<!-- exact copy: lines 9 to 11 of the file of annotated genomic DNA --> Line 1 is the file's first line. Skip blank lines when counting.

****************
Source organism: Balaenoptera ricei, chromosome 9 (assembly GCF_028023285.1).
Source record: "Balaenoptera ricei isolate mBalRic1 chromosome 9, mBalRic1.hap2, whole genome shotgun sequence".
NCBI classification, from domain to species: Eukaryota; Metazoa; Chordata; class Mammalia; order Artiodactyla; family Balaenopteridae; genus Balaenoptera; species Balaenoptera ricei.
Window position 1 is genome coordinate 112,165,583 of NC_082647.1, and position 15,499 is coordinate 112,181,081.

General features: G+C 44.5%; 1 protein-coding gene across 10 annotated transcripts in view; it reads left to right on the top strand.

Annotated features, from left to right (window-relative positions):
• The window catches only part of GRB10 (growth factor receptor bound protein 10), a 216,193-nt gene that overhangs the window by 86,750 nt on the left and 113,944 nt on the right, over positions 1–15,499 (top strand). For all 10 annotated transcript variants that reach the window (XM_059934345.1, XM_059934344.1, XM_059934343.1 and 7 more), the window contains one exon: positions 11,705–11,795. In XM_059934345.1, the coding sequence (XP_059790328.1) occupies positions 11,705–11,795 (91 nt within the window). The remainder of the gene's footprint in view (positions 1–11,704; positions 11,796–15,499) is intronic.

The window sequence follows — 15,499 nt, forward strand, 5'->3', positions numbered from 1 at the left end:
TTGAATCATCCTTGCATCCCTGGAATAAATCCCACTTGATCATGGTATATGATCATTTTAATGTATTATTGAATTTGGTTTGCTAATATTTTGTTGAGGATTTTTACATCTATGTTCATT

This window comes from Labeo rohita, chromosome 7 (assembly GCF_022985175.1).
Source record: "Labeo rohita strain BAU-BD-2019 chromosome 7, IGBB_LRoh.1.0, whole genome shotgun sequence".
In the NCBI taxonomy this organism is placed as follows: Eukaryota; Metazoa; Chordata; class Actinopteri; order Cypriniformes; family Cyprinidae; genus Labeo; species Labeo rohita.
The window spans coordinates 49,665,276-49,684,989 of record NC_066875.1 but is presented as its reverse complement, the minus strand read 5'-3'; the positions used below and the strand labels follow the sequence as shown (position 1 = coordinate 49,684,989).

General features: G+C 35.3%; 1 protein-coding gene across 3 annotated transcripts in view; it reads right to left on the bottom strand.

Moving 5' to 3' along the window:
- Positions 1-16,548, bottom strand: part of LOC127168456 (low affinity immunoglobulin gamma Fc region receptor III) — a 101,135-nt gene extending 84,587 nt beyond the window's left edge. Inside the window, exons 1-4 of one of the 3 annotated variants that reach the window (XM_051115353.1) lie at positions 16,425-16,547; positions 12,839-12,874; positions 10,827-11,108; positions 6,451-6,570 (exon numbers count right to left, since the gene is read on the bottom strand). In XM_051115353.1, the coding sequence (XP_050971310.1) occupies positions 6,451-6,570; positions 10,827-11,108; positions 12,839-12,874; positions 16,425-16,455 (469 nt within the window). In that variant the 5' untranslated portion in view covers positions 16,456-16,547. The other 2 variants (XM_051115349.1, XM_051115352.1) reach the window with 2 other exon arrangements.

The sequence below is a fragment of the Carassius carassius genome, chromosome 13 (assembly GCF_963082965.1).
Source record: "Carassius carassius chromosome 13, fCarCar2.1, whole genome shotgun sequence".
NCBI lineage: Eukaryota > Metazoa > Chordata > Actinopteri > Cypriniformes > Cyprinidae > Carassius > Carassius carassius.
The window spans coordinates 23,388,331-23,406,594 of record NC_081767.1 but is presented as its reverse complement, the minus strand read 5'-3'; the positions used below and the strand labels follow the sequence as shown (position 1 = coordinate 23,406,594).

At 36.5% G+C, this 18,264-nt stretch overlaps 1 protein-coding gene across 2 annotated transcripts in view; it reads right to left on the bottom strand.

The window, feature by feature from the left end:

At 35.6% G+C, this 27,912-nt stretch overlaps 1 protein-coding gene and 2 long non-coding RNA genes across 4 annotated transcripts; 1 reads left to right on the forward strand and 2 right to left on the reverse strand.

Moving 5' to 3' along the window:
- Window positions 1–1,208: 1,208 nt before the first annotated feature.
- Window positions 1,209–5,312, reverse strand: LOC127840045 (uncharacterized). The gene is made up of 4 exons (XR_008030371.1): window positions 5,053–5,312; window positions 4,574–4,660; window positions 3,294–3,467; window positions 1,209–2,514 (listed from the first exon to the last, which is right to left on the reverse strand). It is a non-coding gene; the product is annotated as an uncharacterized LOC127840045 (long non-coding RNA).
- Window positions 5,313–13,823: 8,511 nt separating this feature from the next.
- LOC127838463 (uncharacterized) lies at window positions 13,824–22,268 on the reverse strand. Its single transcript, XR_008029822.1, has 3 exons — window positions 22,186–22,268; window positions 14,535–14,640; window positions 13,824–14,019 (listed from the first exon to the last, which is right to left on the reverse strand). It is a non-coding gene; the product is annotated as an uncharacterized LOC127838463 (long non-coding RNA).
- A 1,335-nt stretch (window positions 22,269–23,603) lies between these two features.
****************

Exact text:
TTGAATCATCCTTGCATCCCTGGAATAAATCCCACTTGATCATGGTATATGATCATTTTAATGTATTATTGAATTTGGTTTGCTAATATTTTGTTGAGGATTTTTACATCTATGTTCATT

This window comes from Labeo rohita, chromosome 7 (assembly GCF_022985175.1).
Source record: "Labeo rohita strain BAU-BD-2019 chromosome 7, IGBB_LRoh.1.0, whole genome shotgun sequence".